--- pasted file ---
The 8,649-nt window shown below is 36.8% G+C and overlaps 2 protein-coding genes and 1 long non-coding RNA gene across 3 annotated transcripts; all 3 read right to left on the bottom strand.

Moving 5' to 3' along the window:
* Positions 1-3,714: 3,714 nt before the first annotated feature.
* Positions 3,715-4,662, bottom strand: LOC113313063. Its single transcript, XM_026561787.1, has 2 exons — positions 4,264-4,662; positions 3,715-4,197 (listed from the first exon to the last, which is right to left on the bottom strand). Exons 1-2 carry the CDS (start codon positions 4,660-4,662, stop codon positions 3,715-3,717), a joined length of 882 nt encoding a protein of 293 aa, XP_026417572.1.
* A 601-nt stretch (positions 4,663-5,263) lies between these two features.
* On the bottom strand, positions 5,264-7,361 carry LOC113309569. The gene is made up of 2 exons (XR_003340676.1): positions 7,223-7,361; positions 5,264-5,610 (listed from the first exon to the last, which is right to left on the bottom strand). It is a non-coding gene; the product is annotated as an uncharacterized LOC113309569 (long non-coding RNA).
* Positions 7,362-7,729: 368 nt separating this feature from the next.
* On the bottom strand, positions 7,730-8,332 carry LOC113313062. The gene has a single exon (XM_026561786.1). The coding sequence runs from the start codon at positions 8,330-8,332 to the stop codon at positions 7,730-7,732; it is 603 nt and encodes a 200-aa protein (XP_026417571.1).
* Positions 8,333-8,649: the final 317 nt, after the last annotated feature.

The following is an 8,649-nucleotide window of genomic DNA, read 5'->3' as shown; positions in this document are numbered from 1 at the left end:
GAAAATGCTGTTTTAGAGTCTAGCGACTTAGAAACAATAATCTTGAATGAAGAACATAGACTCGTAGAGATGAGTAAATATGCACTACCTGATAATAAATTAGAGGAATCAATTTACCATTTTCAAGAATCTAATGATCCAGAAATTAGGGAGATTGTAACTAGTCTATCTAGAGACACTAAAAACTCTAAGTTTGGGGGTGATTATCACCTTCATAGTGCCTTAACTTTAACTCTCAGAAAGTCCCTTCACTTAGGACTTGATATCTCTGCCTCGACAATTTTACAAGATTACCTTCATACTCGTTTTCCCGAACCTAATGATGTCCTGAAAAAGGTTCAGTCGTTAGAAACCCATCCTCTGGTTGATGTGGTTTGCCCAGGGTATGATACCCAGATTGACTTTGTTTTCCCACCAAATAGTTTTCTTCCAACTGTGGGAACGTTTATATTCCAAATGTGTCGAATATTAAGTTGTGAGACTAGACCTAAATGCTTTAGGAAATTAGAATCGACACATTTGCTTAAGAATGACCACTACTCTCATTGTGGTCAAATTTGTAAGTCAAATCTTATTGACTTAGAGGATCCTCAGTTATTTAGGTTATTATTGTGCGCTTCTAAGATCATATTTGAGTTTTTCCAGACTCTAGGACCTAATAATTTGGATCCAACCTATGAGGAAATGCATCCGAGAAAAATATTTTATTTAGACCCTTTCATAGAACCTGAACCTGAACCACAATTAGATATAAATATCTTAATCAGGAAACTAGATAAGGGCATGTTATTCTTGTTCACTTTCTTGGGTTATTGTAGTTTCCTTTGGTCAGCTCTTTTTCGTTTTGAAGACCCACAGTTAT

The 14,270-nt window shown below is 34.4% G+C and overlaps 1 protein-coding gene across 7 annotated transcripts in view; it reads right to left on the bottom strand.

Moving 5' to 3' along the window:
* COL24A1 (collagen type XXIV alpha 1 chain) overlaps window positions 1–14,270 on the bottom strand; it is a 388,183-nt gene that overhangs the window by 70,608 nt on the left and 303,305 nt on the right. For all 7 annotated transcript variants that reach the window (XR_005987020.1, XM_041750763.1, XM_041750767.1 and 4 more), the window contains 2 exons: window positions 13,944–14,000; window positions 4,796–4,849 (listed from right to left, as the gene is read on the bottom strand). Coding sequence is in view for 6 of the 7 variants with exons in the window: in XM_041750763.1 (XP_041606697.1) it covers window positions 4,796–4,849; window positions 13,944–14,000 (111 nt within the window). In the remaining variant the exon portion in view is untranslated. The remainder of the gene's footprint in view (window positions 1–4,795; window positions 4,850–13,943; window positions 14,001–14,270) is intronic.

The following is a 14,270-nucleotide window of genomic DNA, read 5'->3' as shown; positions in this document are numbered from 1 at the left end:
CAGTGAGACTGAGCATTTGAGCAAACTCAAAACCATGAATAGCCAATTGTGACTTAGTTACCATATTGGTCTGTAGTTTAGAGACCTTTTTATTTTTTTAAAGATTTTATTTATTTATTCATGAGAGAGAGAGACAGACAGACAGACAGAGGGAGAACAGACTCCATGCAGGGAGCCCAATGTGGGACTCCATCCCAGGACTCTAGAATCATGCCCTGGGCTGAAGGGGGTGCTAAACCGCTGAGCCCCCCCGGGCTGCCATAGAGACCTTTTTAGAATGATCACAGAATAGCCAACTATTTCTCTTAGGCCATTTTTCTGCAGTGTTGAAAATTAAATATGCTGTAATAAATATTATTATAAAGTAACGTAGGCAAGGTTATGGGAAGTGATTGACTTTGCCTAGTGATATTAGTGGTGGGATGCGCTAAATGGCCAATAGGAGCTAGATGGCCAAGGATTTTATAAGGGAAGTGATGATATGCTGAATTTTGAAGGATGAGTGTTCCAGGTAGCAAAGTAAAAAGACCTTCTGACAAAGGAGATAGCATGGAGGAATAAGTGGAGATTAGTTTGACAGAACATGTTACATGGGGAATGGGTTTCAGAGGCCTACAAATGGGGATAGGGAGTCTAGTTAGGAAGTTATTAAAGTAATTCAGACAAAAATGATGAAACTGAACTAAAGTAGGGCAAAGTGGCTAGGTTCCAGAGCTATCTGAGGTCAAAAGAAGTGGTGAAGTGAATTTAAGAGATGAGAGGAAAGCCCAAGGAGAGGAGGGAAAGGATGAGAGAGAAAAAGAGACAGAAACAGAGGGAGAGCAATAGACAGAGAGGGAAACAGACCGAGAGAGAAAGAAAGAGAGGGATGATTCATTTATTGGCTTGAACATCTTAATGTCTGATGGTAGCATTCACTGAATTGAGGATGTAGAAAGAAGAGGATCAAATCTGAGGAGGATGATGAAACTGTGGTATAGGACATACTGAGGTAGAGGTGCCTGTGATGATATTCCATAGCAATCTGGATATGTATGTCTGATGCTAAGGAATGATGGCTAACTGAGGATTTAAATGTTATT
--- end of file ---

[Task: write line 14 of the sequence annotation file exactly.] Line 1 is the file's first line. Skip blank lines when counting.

* COL24A1 (collagen type XXIV alpha 1 chain) overlaps window positions 1–14,270 on the bottom strand; it is a 388,183-nt gene that overhangs the window by 70,608 nt on the left and 303,305 nt on the right. For all 7 annotated transcript variants that reach the window (XR_005987020.1, XM_041750763.1, XM_041750767.1 and 4 more), the window contains 2 exons: window positions 13,944–14,000; window positions 4,796–4,849 (listed from right to left, as the gene is read on the bottom strand). Coding sequence is in view for 6 of the 7 variants with exons in the window: in XM_041750763.1 (XP_041606697.1) it covers window positions 4,796–4,849; window positions 13,944–14,000 (111 nt within the window). In the remaining variant the exon portion in view is untranslated. The remainder of the gene's footprint in view (window positions 1–4,795; window positions 4,850–13,943; window positions 14,001–14,270) is intronic.